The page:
SSH keys provide a secure and convenient way to authenticate remote servers. In this step-by-step tutorial, Jack Wallen explains how to easily create and copy SSH keys.
If you frequently access remote servers with the help of Secure Shell, I highly recommend you use SSH key authentication for heightened security. For those who’ve never used SSH keys before, I’m here to show you just how easy it is.
And if your admins have set up the servers you need to access for SSH key authentication, you’ll want to take care of this right away. After all, they could configure those servers to no longer accept password authentication, which means you could find yourself without access. So, how do you create the required SSH keys and copy them to the server? It’s actually very simple. Here’s how.
- Open a terminal window on the machine you’ll use to access the servers.
- Create your SSH keys with the command
- You will be required to select a directory to house the keys; I suggest accepting the default.
- Type and verify a password for the key pair. Now you’re ready to copy your new key to the server.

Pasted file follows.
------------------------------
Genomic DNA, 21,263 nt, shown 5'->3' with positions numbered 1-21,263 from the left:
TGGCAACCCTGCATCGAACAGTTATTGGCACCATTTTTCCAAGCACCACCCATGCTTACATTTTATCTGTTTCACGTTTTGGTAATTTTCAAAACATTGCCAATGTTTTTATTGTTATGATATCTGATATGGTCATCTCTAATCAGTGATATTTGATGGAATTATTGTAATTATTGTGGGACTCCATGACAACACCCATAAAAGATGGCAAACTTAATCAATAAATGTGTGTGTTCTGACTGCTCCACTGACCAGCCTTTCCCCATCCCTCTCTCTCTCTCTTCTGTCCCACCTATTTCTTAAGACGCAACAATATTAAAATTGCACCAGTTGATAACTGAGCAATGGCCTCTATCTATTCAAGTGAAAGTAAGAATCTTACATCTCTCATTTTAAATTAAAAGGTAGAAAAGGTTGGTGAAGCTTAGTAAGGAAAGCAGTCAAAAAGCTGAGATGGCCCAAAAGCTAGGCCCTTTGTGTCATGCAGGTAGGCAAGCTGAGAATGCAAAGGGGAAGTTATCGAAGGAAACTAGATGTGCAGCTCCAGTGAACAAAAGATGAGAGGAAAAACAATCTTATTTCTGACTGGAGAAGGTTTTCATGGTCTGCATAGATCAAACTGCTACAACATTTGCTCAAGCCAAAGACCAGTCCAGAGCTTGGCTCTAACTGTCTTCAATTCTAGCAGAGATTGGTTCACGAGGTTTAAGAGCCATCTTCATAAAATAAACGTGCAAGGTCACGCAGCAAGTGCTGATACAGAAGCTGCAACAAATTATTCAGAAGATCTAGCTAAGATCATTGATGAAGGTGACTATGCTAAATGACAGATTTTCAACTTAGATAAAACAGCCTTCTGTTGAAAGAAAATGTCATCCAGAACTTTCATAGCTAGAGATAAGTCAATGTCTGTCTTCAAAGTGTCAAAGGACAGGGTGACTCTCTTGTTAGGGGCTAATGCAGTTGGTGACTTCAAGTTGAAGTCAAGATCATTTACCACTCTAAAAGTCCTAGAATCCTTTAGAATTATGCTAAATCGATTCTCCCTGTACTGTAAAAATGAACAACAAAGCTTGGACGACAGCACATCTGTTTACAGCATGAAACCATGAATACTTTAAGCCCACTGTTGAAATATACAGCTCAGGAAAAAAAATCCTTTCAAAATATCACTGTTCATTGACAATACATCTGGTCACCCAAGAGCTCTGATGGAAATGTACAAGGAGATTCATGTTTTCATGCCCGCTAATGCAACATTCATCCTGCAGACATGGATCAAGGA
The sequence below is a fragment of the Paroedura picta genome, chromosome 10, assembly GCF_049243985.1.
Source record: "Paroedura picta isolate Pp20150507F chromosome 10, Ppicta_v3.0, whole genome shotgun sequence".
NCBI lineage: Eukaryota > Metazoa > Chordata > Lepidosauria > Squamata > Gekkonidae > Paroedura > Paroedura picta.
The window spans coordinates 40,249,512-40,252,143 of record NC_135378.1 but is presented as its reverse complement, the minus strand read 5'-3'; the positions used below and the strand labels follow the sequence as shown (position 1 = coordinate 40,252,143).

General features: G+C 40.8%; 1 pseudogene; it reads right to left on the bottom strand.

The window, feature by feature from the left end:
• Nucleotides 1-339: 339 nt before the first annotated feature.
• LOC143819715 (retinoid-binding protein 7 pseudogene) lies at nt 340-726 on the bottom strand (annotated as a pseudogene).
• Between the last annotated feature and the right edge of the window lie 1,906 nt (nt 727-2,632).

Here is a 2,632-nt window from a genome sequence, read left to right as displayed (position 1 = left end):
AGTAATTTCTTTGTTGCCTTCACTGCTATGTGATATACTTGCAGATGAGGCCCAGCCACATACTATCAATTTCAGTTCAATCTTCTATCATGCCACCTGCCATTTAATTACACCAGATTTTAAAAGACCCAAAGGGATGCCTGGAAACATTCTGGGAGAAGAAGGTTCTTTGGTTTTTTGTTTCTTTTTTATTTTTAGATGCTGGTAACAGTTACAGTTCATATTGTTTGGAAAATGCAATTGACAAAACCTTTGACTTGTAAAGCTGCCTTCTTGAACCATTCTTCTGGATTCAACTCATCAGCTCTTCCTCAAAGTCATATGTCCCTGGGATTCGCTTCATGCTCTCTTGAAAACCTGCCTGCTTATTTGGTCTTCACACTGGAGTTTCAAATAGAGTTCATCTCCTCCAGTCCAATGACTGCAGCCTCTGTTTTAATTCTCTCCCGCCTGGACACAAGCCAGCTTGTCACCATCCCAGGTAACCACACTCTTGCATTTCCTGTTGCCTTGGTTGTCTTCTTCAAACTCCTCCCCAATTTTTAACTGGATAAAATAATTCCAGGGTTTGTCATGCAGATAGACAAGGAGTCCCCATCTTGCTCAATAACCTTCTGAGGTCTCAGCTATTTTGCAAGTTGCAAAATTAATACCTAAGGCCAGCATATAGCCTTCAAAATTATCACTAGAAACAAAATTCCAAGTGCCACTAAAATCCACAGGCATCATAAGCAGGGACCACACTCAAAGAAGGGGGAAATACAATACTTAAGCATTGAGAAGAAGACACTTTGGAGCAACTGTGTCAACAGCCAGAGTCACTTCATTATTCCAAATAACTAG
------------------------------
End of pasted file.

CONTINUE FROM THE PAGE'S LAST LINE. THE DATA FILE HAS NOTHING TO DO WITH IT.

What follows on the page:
- Let’s say that the server is at IP address 192.168.1.62. To copy the key, issue the command
- If you’ve never used SSH to access that server, you’ll first be prompted to type yes to continue.
- You will be prompted to type the remote user’s password.
- With the key copied, you can test the connection by using SSH to connect, where you’ll be prompted to type your SSH key password and not your user password.
Congratulations! You just set up SSH key authentication so you can more securely connect to your remote servers.
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